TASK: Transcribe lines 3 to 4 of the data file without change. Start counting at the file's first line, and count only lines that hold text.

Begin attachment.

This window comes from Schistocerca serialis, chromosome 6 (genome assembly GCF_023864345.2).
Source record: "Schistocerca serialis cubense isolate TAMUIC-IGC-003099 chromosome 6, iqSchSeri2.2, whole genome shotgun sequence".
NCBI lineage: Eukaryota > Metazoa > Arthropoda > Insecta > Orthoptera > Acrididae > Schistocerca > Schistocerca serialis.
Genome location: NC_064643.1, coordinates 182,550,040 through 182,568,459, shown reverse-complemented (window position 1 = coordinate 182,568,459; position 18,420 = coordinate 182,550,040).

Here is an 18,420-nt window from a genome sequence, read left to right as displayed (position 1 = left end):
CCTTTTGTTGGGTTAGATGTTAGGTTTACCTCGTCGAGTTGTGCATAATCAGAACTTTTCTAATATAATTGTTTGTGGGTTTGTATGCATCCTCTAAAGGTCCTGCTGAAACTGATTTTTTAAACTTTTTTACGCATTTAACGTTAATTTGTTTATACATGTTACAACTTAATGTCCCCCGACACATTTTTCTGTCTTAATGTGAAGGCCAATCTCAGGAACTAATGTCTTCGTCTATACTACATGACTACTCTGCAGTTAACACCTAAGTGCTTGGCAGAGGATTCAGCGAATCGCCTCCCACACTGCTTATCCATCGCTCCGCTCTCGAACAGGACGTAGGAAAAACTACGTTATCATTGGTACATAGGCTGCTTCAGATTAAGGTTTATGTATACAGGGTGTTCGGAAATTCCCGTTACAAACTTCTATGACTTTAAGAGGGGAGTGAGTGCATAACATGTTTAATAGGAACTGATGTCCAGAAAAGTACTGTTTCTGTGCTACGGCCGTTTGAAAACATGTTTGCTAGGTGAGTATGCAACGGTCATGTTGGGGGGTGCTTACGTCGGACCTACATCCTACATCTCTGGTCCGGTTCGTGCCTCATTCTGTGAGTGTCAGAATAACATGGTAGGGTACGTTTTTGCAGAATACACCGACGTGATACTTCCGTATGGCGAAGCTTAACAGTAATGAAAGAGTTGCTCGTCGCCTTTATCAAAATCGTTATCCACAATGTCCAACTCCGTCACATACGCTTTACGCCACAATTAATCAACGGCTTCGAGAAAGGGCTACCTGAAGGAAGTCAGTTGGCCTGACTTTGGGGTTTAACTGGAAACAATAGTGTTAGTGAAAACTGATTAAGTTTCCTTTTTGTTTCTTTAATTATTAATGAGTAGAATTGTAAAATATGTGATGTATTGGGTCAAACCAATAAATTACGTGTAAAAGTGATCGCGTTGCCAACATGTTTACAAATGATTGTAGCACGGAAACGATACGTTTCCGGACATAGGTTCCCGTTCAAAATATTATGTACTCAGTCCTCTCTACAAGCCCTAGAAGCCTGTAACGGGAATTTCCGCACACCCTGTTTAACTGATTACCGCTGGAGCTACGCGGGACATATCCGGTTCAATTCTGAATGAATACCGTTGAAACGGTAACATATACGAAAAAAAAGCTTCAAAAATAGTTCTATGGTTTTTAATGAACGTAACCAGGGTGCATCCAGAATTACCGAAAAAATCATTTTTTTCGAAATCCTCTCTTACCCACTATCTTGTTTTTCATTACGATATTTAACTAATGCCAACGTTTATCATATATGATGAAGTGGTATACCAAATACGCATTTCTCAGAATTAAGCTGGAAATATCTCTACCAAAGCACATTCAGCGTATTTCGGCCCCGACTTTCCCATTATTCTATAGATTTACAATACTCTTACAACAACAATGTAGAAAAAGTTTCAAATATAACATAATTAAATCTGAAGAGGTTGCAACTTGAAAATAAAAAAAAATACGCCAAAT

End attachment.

NCBI lineage: Eukaryota > Metazoa > Arthropoda > Insecta > Orthoptera > Acrididae > Schistocerca > Schistocerca serialis.
Genome location: NC_064643.1, coordinates 182,550,040 through 182,568,459, shown reverse-complemented (window position 1 = coordinate 182,568,459; position 18,420 = coordinate 182,550,040).